From the Principal’s Desk – 20 October 2016

The Street Art Project at ISH

The origin of street art has its roots in graffiti. My interest in graffiti and street art continue to this day and I have collected and worked with images of graffiti in my personal art and as a teacher over the past twenty-five years.

The highlight of this journey to date happened in 2014 when I travelled to Miami where I was fortunate enough to experience the ‘Graffiti Tour’ and what an experience it was – I recall that day with great enjoyment and happiness as it was a visual feast for the eyes and creative spirit! It was here that my understandings of how graffiti and street art have become meshed developed in a different way. Today, when we are confronted by these forms of art, we are often left asking the question: Is it graffiti or is it street art?  Graffiti and street art fulfil a number of important functions in a community. It’s a shared art form so everyone can enjoy it. Think about an art piece as part of an open-air art gallery that can be viewed at any time for free. It’s a wonderful thought, especially when we consider the exclusivity of much other art that’s not easily accessible. It adds colour to an otherwise drab or area affected by urban decay; the conceptual thinking that changed a run-down part of Miami into a major tourist attraction. It provides the gift of beauty to a community and also offers a space for conversation about the art piece or with the art piece.

So why this topic? Well, we have a street art culture developing at ISH. The school has a series of very unusual flags that represent out international character. These are made from re-used plastic bottle tops and add colour and a sense of national identity for many of our students. But what about the series of paintings that are developing? These have an unexpected beginning. Students whose behaviour hasn’t been what it should have, can find themselves having to attend community service as a consequence. Our thinking around this level of disciplinary action at ISH is to keep discipline within the school’s philosophy of service to self, others and the environment. So, when the need for community service first came across my desk, what a surprise the students got when instead of being put to task in a series of menial chores, they were asked to take up a challenge to make the school more beautiful with their community service. After discussing the idea and planning it out, the school witnessed the design and painting of a rhino mother and calf that grew on the wall between the Science and Mathematics classrooms. This first street art piece was very well received by the school and the students involved added days to their own community service to ensure the work was completed carefully. Students who has broken the rules walked away from the discipline with a better understanding of what it means to serve, what pleasure can be derived from creating and beautifying an environment for others and feeling really good about themselves and what they had achieved. From a moment of discipline came a win-win situation and an art work that brightens up lives every day.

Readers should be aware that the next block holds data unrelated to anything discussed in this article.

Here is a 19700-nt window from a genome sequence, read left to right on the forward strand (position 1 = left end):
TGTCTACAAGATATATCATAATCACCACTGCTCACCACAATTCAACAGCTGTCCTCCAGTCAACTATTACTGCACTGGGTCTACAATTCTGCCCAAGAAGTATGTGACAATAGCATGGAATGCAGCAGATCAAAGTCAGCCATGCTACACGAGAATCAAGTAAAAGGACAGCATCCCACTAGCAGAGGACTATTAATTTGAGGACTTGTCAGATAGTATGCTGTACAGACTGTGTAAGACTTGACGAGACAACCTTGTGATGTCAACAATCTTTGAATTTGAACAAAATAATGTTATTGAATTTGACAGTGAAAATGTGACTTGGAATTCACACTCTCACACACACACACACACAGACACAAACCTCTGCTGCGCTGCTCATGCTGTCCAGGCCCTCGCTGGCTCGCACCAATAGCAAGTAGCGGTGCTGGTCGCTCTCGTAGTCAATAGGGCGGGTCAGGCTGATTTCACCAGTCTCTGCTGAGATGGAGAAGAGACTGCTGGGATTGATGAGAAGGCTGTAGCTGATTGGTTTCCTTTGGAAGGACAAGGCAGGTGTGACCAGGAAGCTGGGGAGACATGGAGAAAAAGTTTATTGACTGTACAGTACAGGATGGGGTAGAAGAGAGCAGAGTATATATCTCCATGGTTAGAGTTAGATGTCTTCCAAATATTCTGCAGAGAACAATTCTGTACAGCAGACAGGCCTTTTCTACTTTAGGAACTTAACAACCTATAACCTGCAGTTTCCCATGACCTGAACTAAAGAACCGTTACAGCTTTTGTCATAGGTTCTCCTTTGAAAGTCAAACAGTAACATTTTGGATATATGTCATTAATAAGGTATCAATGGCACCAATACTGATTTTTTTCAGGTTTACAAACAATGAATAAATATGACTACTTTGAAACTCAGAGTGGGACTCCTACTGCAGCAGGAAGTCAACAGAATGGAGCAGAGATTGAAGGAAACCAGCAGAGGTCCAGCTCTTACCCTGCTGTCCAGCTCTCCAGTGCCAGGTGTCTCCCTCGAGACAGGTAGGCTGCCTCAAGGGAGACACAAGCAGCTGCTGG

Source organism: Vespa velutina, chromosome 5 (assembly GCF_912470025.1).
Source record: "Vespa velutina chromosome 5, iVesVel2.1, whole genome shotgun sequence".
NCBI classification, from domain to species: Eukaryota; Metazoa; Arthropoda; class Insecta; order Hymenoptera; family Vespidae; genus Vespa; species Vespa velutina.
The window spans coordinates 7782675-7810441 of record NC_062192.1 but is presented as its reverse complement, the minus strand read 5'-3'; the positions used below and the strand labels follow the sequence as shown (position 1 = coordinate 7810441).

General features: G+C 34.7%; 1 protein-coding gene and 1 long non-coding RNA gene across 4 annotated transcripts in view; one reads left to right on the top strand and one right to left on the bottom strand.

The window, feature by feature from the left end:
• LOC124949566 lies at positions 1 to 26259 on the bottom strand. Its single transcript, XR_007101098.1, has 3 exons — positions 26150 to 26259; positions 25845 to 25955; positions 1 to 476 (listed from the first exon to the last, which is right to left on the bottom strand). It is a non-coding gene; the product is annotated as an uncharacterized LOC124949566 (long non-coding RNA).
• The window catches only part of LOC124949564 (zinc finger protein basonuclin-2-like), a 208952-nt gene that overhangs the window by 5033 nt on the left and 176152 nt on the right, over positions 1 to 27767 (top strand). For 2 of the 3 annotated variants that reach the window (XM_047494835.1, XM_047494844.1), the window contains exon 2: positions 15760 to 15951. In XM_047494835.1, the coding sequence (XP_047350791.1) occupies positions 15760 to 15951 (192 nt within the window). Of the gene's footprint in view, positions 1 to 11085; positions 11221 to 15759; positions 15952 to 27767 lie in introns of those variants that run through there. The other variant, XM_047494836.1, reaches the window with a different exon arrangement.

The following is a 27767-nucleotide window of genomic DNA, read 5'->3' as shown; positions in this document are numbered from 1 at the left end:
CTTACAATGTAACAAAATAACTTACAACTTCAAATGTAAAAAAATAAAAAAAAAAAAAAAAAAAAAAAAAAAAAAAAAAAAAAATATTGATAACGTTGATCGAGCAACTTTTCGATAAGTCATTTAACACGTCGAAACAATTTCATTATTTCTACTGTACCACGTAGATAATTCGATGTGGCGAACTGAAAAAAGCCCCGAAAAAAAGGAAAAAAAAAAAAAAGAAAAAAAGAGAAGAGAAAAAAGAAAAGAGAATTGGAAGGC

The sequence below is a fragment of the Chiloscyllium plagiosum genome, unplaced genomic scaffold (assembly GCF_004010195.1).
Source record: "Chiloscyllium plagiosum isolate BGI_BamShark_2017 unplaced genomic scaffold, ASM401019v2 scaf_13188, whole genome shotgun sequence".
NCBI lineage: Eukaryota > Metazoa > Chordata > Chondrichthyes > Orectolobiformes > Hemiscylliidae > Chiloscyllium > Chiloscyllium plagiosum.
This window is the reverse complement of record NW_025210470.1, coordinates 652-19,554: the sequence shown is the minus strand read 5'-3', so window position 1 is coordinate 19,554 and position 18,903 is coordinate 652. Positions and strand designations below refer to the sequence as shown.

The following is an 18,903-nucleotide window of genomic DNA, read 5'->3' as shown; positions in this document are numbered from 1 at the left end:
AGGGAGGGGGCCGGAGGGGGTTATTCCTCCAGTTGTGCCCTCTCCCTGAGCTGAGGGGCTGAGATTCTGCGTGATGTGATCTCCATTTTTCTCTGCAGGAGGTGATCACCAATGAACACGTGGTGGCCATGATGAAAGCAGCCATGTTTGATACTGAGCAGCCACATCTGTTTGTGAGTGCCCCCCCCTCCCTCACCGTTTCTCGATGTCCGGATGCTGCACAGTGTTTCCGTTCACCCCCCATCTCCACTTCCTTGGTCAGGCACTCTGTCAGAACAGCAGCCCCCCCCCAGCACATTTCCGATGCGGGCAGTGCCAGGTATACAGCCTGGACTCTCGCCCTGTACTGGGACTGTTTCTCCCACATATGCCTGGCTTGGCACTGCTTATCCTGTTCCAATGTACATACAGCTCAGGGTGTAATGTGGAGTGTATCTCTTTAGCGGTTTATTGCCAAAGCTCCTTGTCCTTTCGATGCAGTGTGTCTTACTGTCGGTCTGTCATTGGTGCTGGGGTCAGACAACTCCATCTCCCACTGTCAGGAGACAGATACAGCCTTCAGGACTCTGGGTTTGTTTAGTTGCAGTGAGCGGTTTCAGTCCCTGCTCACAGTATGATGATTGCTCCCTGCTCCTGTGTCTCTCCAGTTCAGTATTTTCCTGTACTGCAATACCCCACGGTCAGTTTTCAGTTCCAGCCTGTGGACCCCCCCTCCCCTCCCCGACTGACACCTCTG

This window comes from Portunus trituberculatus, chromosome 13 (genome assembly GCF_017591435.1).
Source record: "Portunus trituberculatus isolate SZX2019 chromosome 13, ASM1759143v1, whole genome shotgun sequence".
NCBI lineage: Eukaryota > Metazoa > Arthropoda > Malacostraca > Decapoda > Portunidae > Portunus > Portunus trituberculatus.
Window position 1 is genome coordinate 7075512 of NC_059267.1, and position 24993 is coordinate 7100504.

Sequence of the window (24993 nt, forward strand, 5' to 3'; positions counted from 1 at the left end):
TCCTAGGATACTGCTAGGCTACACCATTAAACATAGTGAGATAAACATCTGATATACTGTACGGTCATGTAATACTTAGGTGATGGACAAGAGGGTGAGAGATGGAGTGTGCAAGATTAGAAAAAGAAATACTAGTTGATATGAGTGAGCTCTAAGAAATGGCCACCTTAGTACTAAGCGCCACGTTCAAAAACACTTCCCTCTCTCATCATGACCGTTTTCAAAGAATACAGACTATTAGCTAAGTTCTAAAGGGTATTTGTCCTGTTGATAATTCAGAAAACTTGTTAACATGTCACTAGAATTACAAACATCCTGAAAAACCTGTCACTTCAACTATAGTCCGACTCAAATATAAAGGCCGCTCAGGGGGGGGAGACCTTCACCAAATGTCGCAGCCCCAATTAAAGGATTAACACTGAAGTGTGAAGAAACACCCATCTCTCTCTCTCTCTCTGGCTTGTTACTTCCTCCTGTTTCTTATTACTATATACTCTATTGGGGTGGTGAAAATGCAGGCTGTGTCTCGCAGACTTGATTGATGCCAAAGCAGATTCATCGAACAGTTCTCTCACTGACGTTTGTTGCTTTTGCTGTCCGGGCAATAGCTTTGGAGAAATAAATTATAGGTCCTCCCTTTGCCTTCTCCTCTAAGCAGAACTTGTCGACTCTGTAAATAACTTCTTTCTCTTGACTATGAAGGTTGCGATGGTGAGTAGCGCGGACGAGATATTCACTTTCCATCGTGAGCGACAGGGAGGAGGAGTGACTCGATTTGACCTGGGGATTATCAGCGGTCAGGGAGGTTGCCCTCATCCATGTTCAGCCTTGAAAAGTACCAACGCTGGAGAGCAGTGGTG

And so, it’s growing … and we have our land animals and their young represented by the rhino, proteas for our flowers, Cape Sugarbirds to celebrate our feathered friends in the air, Southern Right whales and their young to represent the animals of the oceans. It’s been a wonderful series to develop and with the whales in the final stages of completion, this latest ISH street art theme will draw to a close. But already behind the scenes, the students and staff are busy with a large new art piece for the recently re-designed foyer called, ‘Connection in Diversity’ and the new street art thematic is being discussed. So watch the spaces and when you feel like enjoying a piece of street art, you need look no further than the corridors of ISH.

Yours in education

Garth Kitching

Head of School